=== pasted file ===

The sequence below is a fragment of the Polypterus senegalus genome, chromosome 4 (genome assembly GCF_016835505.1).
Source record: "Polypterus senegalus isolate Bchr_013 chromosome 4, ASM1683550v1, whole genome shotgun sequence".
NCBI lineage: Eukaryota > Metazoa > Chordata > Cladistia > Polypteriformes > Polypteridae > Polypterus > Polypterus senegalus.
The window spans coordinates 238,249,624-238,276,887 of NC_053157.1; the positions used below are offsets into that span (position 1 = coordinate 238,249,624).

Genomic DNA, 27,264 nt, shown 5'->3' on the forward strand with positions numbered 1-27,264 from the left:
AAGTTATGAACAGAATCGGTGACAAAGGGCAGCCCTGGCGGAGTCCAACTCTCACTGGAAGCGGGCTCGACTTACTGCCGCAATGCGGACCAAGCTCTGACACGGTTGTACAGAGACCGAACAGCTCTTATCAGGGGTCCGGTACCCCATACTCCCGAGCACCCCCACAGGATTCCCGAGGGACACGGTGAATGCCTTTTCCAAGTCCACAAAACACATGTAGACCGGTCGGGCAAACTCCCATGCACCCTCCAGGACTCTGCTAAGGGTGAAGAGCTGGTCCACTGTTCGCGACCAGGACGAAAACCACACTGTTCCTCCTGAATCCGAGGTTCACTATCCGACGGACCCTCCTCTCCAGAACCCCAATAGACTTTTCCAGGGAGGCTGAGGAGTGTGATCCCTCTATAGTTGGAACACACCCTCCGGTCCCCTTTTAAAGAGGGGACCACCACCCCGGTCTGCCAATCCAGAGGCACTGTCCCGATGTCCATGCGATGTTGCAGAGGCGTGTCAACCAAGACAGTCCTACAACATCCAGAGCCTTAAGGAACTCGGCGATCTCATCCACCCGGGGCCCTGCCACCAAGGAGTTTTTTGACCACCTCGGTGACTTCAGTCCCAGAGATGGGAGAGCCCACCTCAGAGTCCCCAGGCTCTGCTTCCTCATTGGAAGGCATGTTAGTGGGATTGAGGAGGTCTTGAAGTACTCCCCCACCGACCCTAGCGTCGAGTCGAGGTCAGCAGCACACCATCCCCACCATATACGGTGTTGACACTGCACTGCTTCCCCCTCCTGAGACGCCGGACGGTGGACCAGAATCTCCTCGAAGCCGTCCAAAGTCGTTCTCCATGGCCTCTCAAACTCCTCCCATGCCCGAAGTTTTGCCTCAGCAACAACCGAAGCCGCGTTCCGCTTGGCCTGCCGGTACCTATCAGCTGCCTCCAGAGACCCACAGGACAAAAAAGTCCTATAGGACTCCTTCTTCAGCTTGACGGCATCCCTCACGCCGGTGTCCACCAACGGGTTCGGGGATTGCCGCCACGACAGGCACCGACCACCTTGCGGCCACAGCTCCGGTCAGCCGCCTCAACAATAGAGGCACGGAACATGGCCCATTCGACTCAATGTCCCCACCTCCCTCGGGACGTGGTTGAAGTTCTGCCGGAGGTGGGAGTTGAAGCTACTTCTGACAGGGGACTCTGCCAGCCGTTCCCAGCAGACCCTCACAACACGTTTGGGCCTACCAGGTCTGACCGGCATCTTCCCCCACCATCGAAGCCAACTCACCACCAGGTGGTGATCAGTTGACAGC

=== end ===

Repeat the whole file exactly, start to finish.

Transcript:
The sequence below is a fragment of the Polypterus senegalus genome, chromosome 4 (genome assembly GCF_016835505.1).
Source record: "Polypterus senegalus isolate Bchr_013 chromosome 4, ASM1683550v1, whole genome shotgun sequence".
NCBI lineage: Eukaryota > Metazoa > Chordata > Cladistia > Polypteriformes > Polypteridae > Polypterus > Polypterus senegalus.
The window spans coordinates 238,249,624-238,276,887 of NC_053157.1; the positions used below are offsets into that span (position 1 = coordinate 238,249,624).

Genomic DNA, 27,264 nt, shown 5'->3' on the forward strand with positions numbered 1-27,264 from the left:
AAGTTATGAACAGAATCGGTGACAAAGGGCAGCCCTGGCGGAGTCCAACTCTCACTGGAAGCGGGCTCGACTTACTGCCGCAATGCGGACCAAGCTCTGACACGGTTGTACAGAGACCGAACAGCTCTTATCAGGGGTCCGGTACCCCATACTCCCGAGCACCCCCACAGGATTCCCGAGGGACACGGTGAATGCCTTTTCCAAGTCCACAAAACACATGTAGACCGGTCGGGCAAACTCCCATGCACCCTCCAGGACTCTGCTAAGGGTGAAGAGCTGGTCCACTGTTCGCGACCAGGACGAAAACCACACTGTTCCTCCTGAATCCGAGGTTCACTATCCGACGGACCCTCCTCTCCAGAACCCCAATAGACTTTTCCAGGGAGGCTGAGGAGTGTGATCCCTCTATAGTTGGAACACACCCTCCGGTCCCCTTTTAAAGAGGGGACCACCACCCCGGTCTGCCAATCCAGAGGCACTGTCCCGATGTCCATGCGATGTTGCAGAGGCGTGTCAACCAAGACAGTCCTACAACATCCAGAGCCTTAAGGAACTCGGCGATCTCATCCACCCGGGGCCCTGCCACCAAGGAGTTTTTTGACCACCTCGGTGACTTCAGTCCCAGAGATGGGAGAGCCCACCTCAGAGTCCCCAGGCTCTGCTTCCTCATTGGAAGGCATGTTAGTGGGATTGAGGAGGTCTTGAAGTACTCCCCCACCGACCCTAGCGTCGAGTCGAGGTCAGCAGCACACCATCCCCACCATATACGGTGTTGACACTGCACTGCTTCCCCCTCCTGAGACGCCGGACGGTGGACCAGAATCTCCTCGAAGCCGTCCAAAGTCGTTCTCCATGGCCTCTCAAACTCCTCCCATGCCCGAAGTTTTGCCTCAGCAACAACCGAAGCCGCGTTCCGCTTGGCCTGCCGGTACCTATCAGCTGCCTCCAGAGACCCACAGGACAAAAAAGTCCTATAGGACTCCTTCTTCAGCTTGACGGCATCCCTCACGCCGGTGTCCACCAACGGGTTCGGGGATTGCCGCCACGACAGGCACCGACCACCTTGCGGCCACAGCTCCGGTCAGCCGCCTCAACAATAGAGGCACGGAACATGGCCCATTCGACTCAATGTCCCCACCTCCCTCGGGACGTGGTTGAAGTTCTGCCGGAGGTGGGAGTTGAAGCTACTTCTGACAGGGGACTCTGCCAGCCGTTCCCAGCAGACCCTCACAACACGTTTGGGCCTACCAGGTCTGACCGGCATCTTCCCCCACCATCGAAGCCAACTCACCACCAGGTGGTGATCAGTTGACAGC